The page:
There is a medical miracle taking place over the course of a few weekends, and it’s happening in Phi Beta Kappa Memorial Hall. Theater professor Richard Palmer’s production of “Oklahoma!” is remarkable simply because the spirit of the production, so palpably alive and so determined to prove its own vitality, but does so without heart. The youthful exuberance and idealism, and the honesty and clarity of Palmer’s portrayal of America’s rustic past, come through powerfully thanks to the genuine feeling that permeates the production. It’s just difficult to witness a talented group of people diligently setting up a magnificent banquet and then be refused a seat at the table.
First performed in 1943, Richard Rodgers and Oscar Hammerstein’s love letter to the American heartland was revolutionary for its integration of songs and plot. Traditionally, songs were incorporated into plays as merry diversions from the story rather than as part of the plot. History aside, at its best the show is an excellent piece of entertainment with the occasional bout of shallow social commentary (the cowpokes’s amazement at the relative modernity of Kansas City being the most blatant), and at its worst a parade of butchered accents and uninspired musical staging. To Palmer’s credit, at no point during the evening could the play have been described by the latter. However, moments which should have propelled the show to its revelatory heights instead stomped on the (many) instances of tremendous fun in this production.
Despite all the delight found in dance professor Denise Damon Wade’s choreography and Rodgers and Hammerstein’s timeless and spritely score — handled well enough by theater professor Gary Green’s orchestra — the linchpin of “Oklahoma’s” emotional arc, the romance of cowboy Curley McClain (Eric Nold ’11) and farm girl Laurey Williams’ (Megan Asano ’14), seems stale. The playful banter blooming into full-blown mutual attraction that usually defines the play is nowhere to be found. To be fair, the banter is there, but it does not harbor the seed of their affair as it should. Laurey and Curly will fall in love — that much is inferred by music alone, but it certainly does not seem like this particular pair is meant to be. Nold’s Curley has little charm to speak of; how he gets away with his impulse-driven schemes is beyond the scope of reasoning. Were it not for the plot determining his success, it wouldn’t be surprising to see this Curley ride out of town on a rail. On the other hand, Asano’s Laurey is genteel and believable, and when she sings “Oh, What a Beautiful Mornin’” her genuine pleasure in finding it such is unquestionable.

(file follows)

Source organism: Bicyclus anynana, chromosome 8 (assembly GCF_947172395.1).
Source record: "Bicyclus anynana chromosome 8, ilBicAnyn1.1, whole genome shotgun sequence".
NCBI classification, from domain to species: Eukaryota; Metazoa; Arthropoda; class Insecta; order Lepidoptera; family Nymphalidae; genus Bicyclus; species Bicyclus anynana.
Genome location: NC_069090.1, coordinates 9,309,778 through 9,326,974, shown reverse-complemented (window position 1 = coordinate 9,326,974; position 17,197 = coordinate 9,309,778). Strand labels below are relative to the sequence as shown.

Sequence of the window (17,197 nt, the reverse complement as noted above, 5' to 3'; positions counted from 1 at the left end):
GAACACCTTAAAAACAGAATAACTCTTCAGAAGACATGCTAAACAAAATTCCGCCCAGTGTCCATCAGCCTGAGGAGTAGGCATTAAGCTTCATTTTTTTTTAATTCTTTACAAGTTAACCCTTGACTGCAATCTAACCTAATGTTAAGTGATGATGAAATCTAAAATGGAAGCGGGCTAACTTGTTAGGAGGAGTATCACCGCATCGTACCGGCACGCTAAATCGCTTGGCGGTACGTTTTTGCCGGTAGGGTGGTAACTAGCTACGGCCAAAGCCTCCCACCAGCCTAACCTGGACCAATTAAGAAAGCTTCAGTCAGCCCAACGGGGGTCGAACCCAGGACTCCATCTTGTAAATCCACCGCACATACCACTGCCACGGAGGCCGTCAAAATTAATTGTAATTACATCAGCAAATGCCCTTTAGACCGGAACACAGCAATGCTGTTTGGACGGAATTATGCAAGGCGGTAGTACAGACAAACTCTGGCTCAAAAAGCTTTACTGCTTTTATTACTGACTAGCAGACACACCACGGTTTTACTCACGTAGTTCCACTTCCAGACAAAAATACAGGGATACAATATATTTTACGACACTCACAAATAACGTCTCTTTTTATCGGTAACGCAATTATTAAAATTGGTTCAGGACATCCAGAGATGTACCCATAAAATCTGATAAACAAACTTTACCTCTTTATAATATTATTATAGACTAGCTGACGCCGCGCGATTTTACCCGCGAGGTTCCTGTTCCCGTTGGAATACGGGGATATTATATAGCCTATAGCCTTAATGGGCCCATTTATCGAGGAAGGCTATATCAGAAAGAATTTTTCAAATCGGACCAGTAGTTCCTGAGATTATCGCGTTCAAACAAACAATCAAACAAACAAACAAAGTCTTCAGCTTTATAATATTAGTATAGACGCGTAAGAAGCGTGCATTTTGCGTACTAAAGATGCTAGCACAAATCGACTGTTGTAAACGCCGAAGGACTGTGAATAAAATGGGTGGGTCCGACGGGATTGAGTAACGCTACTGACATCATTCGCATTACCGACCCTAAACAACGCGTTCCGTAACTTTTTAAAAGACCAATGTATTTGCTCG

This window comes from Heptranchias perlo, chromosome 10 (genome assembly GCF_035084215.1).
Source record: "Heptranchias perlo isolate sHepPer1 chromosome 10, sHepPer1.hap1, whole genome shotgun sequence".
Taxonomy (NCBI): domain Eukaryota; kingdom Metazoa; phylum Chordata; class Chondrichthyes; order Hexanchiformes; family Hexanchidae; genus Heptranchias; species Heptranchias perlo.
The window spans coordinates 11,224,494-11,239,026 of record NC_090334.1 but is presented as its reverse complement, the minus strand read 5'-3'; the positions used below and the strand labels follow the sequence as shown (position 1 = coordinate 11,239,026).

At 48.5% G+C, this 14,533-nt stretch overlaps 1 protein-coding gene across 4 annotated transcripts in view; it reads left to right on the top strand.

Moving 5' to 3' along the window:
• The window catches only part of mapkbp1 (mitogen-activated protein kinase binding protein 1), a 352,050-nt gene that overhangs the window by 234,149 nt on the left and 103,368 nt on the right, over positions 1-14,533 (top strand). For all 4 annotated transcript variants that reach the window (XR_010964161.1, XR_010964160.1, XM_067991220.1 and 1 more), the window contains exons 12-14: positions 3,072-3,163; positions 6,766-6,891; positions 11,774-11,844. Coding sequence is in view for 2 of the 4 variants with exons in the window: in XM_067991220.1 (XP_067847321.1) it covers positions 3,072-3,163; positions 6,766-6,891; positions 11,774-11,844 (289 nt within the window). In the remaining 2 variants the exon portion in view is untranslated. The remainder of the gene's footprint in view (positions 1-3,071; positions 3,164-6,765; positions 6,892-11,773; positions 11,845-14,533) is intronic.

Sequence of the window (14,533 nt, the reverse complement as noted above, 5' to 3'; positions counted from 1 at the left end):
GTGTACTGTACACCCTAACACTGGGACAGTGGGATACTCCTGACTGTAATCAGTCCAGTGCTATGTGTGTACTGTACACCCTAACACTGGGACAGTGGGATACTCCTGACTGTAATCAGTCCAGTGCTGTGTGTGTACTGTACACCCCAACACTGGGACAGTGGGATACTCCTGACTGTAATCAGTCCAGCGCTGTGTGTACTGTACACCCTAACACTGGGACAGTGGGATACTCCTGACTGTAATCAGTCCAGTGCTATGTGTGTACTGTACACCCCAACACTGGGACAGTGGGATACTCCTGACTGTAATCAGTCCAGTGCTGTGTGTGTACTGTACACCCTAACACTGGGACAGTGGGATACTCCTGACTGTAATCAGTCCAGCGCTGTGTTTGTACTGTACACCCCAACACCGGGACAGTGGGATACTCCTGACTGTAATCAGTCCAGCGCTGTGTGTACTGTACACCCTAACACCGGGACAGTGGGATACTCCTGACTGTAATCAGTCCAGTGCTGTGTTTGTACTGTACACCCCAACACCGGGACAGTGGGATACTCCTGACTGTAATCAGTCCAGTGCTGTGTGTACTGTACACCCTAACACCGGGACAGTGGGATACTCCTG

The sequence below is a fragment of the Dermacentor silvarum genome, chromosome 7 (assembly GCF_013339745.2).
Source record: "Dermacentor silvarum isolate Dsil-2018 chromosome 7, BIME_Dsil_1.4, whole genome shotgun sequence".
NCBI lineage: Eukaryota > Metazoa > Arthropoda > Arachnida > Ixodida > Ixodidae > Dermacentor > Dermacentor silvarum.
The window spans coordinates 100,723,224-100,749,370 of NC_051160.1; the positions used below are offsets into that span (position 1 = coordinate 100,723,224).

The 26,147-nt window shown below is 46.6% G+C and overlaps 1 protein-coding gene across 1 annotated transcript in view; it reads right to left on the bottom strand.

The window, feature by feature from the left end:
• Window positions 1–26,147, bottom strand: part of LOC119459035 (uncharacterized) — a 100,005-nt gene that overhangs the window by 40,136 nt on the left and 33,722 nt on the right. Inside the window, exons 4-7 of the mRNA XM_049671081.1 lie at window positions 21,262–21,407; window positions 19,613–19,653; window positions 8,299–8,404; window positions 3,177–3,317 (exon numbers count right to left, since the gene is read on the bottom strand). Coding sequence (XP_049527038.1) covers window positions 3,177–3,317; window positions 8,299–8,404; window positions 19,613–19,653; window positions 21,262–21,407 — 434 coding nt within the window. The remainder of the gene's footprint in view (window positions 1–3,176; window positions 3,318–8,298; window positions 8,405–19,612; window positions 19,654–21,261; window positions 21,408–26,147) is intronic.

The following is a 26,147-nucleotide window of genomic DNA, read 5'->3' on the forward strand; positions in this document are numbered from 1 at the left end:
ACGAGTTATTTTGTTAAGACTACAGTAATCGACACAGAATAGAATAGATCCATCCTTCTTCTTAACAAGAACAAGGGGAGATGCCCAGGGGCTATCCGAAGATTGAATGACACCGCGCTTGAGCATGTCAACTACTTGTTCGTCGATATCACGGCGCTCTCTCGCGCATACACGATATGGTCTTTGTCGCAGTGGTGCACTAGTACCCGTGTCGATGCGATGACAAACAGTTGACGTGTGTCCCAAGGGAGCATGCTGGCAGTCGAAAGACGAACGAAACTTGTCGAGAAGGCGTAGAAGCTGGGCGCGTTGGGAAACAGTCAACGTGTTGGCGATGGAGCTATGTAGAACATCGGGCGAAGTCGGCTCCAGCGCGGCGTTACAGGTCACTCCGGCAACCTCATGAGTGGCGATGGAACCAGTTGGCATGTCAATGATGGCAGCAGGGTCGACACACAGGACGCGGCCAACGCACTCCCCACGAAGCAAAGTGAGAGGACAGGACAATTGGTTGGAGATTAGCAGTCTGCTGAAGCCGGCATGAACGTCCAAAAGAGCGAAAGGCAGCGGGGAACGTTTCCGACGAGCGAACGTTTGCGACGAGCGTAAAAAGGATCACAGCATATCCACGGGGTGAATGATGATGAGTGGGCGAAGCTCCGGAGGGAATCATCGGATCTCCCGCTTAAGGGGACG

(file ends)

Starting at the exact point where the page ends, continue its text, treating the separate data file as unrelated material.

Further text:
Furthermore, the supporting cast admirably disarms most quibbles. Kevin Place ’14, as the vindictive and villainous farmhand Jud Frye, is all scowls and grimaces. Place’s furtive desire for acceptance finally reaches its zenith in his wish to escape his “Lonely Room.” The love triangle between Arabian peddler Ali Hakim (Miles Drawdy ’14), the cowboy Will Parker (Andrew Collie ’11) and farm girl Ado Annie (Nora Ives ’11) is a near-constant source of hijinks and improves upon what could have been an uninteresting subplot. Hakim, who in this production is performed by a white actor, invites an assortment of potential pitfalls, but Drawdy is careful to avoid pure caricature while still having fun with the role. Collie’s infectious glee as the simple and sincere Parker meshes well with Ives, who plays the unintentionally flirtatious Annie with gusto.
A simultaneously minimalistic and vibrant set from theater professor Matthew Allar maintains the outdoorsy atmosphere necessary for a production of this type, while remaining artistically engaging. Theater professor Steve Holliday’s subtle light work is an asset to the play as well. Sunrises, sunsets and all manner of sky in between give the show a greater air of authenticity, and the color spots during solos and duets accentuate the performances and give them an unmistakable aura. The costumes of theater professor Patricia Wesp are in-period and fine enough reproductions, although some pieces of clothing look modern enough to cause distraction.
The spirit of Palmer’s “Oklahoma!” is wild and strong. Staying true to the rip-roaring character of the period while maintaining the sweet innocence of Rodgers and Hammerstein’s material is a difficult balancing act, executed quite capably here. Unfortunately, with the sentimental core of the story seeming so inauthentic, this production is all hat and no cattle. But it’s a very nice hat.
“Oklahoma!” is being performed in PBK from Nov. 18 to 20 at 8 p.m. and on Nov. 21 at 2 p.m.